The Real Deal
Reality TV consumes much of television programming. We seem to have gotten tired of the fake or fictional for the authentic even if it reminds us of all that is wrong with life. Authenticity is powerful. When we see real life whether inspirational or discouraging we are changed. Over the years I have seen and experienced how authenticity is a powerful leadership tool.&nb
Reality TV consumes much of television programming. We seem to have gotten tired of the fake or fictional for the authentic even if it reminds us of all that is wrong with life. Authenticity is powerful. When we see real life whether inspirational or discouraging we are changed. Over the years I have seen and experienced how authenticity is a powerful leadership tool. Most people especially younger generations want to know that their leaders are the real deal. They are turned off by the use of image or perception and will quickly abandon that type of leadership. So what does authentic leadership look like?
- Authentic leaders share their struggles. Whether struggles are past or present, authenticity requires openness and honesty. Pastors who are able to offer a glimpse of their inner self to their congregation enhance the opportunity for spiritual growth within their people and themselves. Tell stories about how God is changing you but remember to never abuse your vulnerability. It can be a fragile balance to know how much to share so be careful.
- Authentic leaders say “I am sorry”. Those are the most powerful words in the English language. When we admit our failures to those whom we have hurt we open up our leadership to new opportunities. When we choose to self protect and convince ourselves that strong leaders never acknowledge failures we miss out on powerful opportunities to practice redemptive relationships. God does bigger things through us through our remorse and openness than he will ever do through our resolve. Someone told me to never jump back over the fence even if you realized your decision was wrong. It sounded like a strong leadership principle but is contrary to the way God works. Remember, God gives grace to the humble but opposes the proud.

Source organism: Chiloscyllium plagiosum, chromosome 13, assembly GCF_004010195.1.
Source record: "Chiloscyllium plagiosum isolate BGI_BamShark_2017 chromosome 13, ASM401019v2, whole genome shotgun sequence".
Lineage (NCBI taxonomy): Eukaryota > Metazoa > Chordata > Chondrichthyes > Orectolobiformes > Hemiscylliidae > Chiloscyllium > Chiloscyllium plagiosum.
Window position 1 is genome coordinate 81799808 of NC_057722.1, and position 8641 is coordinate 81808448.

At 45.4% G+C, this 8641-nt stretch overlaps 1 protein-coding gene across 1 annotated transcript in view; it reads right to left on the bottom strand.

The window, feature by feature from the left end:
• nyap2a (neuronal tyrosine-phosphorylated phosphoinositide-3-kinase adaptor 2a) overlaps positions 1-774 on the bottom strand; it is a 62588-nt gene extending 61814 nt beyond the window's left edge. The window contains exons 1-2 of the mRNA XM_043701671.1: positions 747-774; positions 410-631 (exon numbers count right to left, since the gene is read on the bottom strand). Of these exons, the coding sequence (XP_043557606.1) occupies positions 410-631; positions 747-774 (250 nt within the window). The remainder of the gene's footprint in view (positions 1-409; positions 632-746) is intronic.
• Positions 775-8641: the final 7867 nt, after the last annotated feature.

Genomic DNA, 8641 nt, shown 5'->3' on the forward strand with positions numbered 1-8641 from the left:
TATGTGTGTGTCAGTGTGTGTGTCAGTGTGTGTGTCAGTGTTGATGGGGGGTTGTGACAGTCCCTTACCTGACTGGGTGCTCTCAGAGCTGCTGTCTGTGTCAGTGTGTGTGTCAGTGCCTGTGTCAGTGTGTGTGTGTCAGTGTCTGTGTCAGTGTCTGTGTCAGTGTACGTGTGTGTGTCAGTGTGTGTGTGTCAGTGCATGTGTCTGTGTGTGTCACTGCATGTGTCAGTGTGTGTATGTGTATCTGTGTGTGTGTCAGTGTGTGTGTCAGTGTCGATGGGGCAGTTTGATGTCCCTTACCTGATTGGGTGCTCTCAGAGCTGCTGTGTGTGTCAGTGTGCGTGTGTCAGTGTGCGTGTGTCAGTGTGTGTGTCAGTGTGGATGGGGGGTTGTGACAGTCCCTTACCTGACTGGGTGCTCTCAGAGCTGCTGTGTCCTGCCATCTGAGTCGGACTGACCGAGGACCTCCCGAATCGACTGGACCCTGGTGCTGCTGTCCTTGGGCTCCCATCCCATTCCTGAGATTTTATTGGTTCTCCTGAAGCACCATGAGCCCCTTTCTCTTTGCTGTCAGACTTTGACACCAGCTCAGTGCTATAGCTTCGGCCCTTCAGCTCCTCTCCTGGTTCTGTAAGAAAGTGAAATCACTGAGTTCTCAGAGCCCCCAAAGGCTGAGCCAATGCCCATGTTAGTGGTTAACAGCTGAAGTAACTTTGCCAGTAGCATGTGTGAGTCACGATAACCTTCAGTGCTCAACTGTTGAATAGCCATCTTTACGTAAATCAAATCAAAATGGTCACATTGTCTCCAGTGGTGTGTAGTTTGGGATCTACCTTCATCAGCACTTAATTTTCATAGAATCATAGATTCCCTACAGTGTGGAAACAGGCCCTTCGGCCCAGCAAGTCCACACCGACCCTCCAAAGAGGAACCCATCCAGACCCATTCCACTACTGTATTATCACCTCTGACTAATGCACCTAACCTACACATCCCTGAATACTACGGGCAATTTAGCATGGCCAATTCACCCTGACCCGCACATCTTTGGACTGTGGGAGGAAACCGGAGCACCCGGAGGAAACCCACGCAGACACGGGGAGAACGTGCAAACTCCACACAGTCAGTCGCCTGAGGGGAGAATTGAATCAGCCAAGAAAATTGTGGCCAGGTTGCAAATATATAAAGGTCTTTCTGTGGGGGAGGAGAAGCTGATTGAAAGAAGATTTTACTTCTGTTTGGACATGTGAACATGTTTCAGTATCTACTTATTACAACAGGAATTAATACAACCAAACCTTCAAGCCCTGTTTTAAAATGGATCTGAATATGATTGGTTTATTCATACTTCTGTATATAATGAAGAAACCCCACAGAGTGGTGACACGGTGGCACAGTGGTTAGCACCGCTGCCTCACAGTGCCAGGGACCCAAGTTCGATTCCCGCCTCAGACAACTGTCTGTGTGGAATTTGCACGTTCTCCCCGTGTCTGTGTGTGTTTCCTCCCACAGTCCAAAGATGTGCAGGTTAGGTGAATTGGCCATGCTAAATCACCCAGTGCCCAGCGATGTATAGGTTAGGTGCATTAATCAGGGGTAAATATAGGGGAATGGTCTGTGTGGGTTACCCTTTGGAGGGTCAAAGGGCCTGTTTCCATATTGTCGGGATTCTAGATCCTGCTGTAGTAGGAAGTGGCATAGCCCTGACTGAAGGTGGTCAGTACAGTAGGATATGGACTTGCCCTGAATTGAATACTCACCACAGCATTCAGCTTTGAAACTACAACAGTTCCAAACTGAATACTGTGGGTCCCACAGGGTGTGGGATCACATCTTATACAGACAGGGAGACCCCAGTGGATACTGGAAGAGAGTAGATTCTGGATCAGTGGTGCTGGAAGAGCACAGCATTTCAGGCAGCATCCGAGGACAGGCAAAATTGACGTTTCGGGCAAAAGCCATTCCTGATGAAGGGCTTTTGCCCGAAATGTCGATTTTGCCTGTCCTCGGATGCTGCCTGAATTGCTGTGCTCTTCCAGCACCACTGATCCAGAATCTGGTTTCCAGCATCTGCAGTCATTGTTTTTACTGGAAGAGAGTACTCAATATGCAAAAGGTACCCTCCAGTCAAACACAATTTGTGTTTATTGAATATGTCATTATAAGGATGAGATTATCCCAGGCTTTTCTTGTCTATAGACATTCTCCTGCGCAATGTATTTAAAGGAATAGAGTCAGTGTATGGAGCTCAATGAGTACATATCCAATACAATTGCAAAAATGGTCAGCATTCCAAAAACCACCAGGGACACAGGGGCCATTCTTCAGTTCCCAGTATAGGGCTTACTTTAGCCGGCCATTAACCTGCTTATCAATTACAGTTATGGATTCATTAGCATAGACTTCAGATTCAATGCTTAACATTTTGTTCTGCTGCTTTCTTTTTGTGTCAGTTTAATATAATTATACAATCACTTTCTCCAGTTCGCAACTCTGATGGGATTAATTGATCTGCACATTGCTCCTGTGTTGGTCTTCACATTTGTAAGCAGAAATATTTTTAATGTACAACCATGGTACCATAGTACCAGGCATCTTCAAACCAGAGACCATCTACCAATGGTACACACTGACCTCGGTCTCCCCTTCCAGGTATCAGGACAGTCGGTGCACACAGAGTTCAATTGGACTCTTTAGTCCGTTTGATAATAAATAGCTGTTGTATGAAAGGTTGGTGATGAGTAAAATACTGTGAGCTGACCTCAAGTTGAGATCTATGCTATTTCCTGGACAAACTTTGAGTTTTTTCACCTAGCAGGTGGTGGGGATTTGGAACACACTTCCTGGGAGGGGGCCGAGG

- Authentic leaders serve everyone. Have you ever met those high powered leaders who go out of their way to reach out to those above them? Their interests are served by networking and connecting with the people who have more power and position then they have themselves. Did you notice that Jesus never did that? He was constantly serving people who could do nothing for him. Who do you spend time with? A friend who was also a mentor once told me to never view people as assets or liabilities because people will see right through it and God will never honor it. He told me to serve employees and volunteers who worked under me since this reflected the shepherding leadership that Jesus modeled.
- Authentic leaders never lose sight of their true leader. We can’t be real with others until we are real with God. God does not need our vulnerability to discover the struggles of our heart. He knows it all already. Jesus asked Peter three times if he loved him. Peter said yes three times. God desires those public acknowledgments of our willingness to surrender our lives to His leadership. When others see this they will be encouraged to follow Jesus. That’s the heart of discipleship. Modeling what it means to follow Jesus is a powerful leadership act. The best leaders were first great Christ followers.
- Authentic leaders never fear trusting people. If you have been vulnerable and been burned you know how much it hurts. After those experiences we are either intentional about continuing to trust or withdraw to a place where people are kept at arm’s length. People will fail us and when they do we can’t fear them. They failed Jesus and he embraced them. Expect relational disappointment but don’t stop being authentic.
Try authenticity, people will be drawn to it; you won’t regret it and God will use it.